Aquaculture Europe 2023

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Add To Calendar 19/09/2023 12:00:0019/09/2023 12:15:00Europe/ViennaAquaculture Europe 2023EFFECT OF SALINITY DROP ON SUSCEPTIBILITY TO WSSV INFECTION IN Litopenaeus vannamei SHRIMP USING A PER OS CHALLENGE MODELSchubert 5The European Aquaculture Societywebmaster@aquaeas.orgfalseDD/MM/YYYYaaVZHLXMfzTRLzDrHmAi181982


Natasja Cox1,2*, Evelien De Swaef1, Mathias Corteel1, Wim Van Den Broeck4, Peter Bossier3 ,  João  J. Dantas-Lima1 , Hans  J. Nauwynck2


1IMAQUA, 908 0 Lochristi, Belgium

2Laboratory of Virology, D epartment of Translational Physiology, Infectiology and Public Health, Faculty of Veterinary Medicine, Ghent University, 9820 Merelbeke, Belgium

3 Laboratory of Aquaculture & Artemia Reference Center, Department of Animal Sciences and Aquatic Ecology, Faculty of Bioscience Engineering, Ghent University, 9000 Ghent, Belgium

4 Department of Morphology,  Medical Imaging, Orthopedics , Physiotherapy and Nutrition, Faculty of Veterinary Medicine, Ghent University, 9820 Merelbeke, Belgium

*Correspondence :



 In shrimp farms, salinity drop in the water due to excessive rainfall has been mentioned to be  a risk factor for WSSV outbreaks (Thuong et al., 2016a). It was hypothesized that when WSSV is introduced into the rearing water and a sudden lowering of the salinity occurs, this could lead to an uptake of water through the nephropores into the antennal gland, as shrimp attempt to regulate their haemolymph osmolarity and urinary ion excretion .  Once the cells of the antennal gland become infected, the virus infection can spread further into the body. An experimental WSSV immersion challenge  mimics a natural water-borne WSSV transmission. Thuong et al. (2016a), performed an experiment in which shrimp were immersed in sea water containing 10 5.5 SID50 mL-1 of WSSV . Subsequently, these shrimp were subjected to a salinity change from 35 to 5 g l-1. After 5 hours, the salinity was restored to 35 g l-1 . The  mortality  due to WSSV infection was 53%. There was no mortality in the control group  without  a salinity drop . This suggested an important role of a salinity drop in the WSSV infectivity during an immersion challenge . However, WSSV is also reported to be transmitted through consumption of infected tissues (Wang et al., 1999). In the current study, we examined the effect of a salinity change  on  infection and  mortality during a  per os  WSSV challenge, because it simulates natural WSSV infections  through cannibalism.  By testing  these  conditions, we aim  to investigate if salinity change is also a risk factor for WSSV infection during an oral WSSV challenge in L. vannamei . These results could then be used in future work to further elucidate WSSV transmission dynamics.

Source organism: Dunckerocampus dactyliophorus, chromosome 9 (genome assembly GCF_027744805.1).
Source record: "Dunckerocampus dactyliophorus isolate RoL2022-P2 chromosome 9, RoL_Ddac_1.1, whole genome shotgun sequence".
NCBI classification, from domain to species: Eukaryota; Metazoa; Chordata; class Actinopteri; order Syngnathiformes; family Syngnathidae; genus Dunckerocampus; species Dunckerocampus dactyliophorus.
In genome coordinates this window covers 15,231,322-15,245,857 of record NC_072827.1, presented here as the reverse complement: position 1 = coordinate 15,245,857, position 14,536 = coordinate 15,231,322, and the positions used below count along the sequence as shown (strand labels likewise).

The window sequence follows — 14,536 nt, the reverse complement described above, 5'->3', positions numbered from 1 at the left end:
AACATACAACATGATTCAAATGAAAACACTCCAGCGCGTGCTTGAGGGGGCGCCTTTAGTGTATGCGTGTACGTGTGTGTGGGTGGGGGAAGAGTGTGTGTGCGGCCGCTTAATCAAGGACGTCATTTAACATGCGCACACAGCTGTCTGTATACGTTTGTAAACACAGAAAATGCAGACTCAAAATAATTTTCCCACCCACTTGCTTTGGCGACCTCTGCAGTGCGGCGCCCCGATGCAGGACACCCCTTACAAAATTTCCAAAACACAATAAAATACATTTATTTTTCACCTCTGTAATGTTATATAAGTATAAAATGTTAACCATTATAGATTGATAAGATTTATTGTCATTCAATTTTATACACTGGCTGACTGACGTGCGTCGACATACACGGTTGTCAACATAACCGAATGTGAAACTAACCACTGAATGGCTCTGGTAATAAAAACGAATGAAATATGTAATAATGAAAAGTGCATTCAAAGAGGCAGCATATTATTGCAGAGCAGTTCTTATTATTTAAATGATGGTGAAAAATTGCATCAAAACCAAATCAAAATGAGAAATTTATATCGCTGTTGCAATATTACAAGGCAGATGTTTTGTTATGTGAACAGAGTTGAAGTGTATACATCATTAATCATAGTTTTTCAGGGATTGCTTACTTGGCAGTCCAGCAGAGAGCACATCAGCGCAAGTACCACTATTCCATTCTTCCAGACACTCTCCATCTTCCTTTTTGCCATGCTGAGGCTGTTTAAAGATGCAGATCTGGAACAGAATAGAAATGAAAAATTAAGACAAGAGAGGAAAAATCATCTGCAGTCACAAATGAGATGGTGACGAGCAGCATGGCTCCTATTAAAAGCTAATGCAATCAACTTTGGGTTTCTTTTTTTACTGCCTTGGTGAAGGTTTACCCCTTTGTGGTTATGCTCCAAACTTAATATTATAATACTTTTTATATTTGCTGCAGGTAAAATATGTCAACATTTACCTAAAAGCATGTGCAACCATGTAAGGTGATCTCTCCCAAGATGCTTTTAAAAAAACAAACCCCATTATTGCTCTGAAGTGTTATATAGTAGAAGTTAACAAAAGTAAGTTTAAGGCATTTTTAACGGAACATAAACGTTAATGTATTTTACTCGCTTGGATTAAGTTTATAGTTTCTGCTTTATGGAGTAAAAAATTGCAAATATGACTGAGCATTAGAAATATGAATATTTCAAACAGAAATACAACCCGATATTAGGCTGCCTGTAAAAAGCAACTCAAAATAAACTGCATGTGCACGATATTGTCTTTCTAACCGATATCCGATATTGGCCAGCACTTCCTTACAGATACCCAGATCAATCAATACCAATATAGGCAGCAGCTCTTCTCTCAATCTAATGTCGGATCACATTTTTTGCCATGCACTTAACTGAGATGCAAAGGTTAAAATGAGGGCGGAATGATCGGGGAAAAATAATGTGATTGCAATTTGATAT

Materials and Methods

Virus stock production: specific pathogen free (SPF) Litopenaeus vannamei were imported as postlarvae (PLs) from the United States of America (USA) .  Shrimp were housed in artificial seawater at 20 ppt salinity and 27°C ± 1°C. They were injected intramuscularly with t he WSSV Thai-1 strain (Escobedo-Bonilla et al., 2005). WSSV positive solid inoculum was prepared from the resulting infected carcasses .